The once a decade Cadillac ‘rebirth.’ By 1992, that was becoming a tradition of sorts. The Seville’s 4th generation made a bit of noise in automotive circles at launch, as there were high hopes the brand could turn the corner after the dismal 80’s. The Seville came in an attractive package, especially compared to the stale lineup Cadillac was saddled with by the early 90’s.
Indeed, the Seville was a step in the right direction. Eyebrows were raised; here was a sharply styled sedan with echoes of the ‘sheer look,’ providing a welcomed contrast in the lozenge-obsessed 90’s. Being in college at the time, I took notice; this was no ordinary Caddy. Would the brand keep the momentum going?
Well, that would take another decade or so of missteps; the rest of the lineup would remain stale, the Catera would be launched, and as the owner reviews show, GM’s quality was still subpar. And this with R & T’s commenting being charitable (gotta keep that advertising revenue). Owner sample wasn’t that large on the survey, and yet a bunch of nagging issues are apparent. This in an age where Lexus had redefined the market.
That said, without the Seville and Eldorado, Cadillac would have probably completely imploded.
As it’s rather known, GM styling vice president Chuck Jordan didn’t score many styling hits during his ’86-’92 tenure. I assume Chuck’s first few years were dedicated to fix with cladding, revised prows and extended tails the mess he inherited. The few sedans GM launched between ’90-’92 are probably a closer reflection of his original intentions, with the Park Avenue and Seville being his best efforts.
GM had a team of accomplished designers, engineers, et al; in spite of all evidence to the contrary. A lot of GM’s show cars had taut lines, drama, and dynamic shapes; taunting advanced engineering. Granted, most were teenage wet dreams, but not necessarily bad dreams. Chuck and team had teased a new direction for Cadillac since the mid 80’s with a series of show cars, and here it finally came to fruition. The Seville brought a sense of modernity that placed Cadillac back in the game, with a modern cabin and good looking lines, all with a very American style.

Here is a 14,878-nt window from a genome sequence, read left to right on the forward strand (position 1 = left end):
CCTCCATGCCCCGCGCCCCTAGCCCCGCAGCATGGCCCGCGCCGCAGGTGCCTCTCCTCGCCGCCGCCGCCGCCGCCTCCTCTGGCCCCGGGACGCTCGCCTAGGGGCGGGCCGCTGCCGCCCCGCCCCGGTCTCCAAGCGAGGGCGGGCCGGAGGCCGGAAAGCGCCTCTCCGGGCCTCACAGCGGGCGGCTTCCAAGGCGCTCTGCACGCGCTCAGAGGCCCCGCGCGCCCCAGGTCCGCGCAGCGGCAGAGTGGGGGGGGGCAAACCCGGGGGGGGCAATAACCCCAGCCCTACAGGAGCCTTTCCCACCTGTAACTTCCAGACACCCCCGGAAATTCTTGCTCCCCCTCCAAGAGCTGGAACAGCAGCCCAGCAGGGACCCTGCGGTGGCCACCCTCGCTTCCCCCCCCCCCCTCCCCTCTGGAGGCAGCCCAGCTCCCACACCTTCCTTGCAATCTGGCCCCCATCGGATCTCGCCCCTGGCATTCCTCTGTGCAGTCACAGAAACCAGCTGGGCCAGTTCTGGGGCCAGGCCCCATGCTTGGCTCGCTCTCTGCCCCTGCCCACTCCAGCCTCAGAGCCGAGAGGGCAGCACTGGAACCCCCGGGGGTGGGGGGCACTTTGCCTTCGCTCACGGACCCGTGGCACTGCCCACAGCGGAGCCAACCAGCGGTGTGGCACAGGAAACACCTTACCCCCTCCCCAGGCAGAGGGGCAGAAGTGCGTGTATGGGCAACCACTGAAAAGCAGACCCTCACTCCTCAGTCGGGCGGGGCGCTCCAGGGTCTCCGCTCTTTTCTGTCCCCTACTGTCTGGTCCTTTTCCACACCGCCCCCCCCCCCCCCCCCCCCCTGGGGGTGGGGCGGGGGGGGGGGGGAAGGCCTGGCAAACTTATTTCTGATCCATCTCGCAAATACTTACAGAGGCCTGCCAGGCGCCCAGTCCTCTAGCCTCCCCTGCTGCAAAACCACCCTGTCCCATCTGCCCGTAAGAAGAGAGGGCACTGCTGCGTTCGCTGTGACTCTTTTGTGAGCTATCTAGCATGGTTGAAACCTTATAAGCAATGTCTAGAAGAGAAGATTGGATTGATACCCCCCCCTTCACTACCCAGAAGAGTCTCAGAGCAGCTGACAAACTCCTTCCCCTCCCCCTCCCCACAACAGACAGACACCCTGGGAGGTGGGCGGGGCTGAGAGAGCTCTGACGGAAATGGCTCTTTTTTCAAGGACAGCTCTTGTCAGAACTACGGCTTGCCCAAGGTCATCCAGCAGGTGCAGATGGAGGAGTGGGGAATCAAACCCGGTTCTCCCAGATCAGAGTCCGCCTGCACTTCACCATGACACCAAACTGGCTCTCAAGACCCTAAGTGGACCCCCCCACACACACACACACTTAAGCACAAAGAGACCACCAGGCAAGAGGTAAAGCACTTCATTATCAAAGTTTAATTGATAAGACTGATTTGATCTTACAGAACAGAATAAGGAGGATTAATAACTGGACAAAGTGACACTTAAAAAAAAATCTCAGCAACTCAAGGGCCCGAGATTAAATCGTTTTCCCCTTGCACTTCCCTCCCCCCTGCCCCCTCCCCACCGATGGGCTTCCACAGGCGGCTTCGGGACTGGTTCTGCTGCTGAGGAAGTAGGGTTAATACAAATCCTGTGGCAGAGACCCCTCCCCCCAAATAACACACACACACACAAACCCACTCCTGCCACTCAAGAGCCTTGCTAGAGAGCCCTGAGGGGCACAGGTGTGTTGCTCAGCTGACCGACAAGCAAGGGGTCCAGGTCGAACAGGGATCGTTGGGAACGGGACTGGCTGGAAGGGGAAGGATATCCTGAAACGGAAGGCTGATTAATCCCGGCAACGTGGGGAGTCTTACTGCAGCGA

Now, those designer dreams had to deal with GM’s corporate culture, and here’s where dreams turned into nightmares. For all involved: designers, engineers, consumers.
Notice I said ‘good’ looking lines, not ‘great.’ As the K-Body platform had to be carried over, some structural hard points had to remain. That may explain the somewhat symmetric-in-profile greenhouse that keeps the vehicle’s shape from being truly dynamic; then, the decade old FWD platform creates some not well proportioned overhangs.
Now, to the gasket in the coal mine; engine issues didn’t appear on this survey, but we now know of the Northstar’s affinity for blown head gaskets (amid other issues). Once again, GM had promised a ‘stellar’ product to leapfrog the competition; a tour de force advanced 8 cyl. engine that performed impressively when new… and could fail catastrophically as the miles accrued. Worst, most were the result of the engine design itself, and would plague the power plant for years in spite of efforts to improve it.
That said, most of the complaints in R & T’s survey are of a minor variety. Minor being a relative term, with an owner expressing “A $50,000 car shouldn’t rattle like this one does.” Indeed, rattles that by the mid 90’s wouldn’t even exist in a Japanese car half the cost. Cadillac would remain for the faithful for the remaining of the decade, in wait for better days.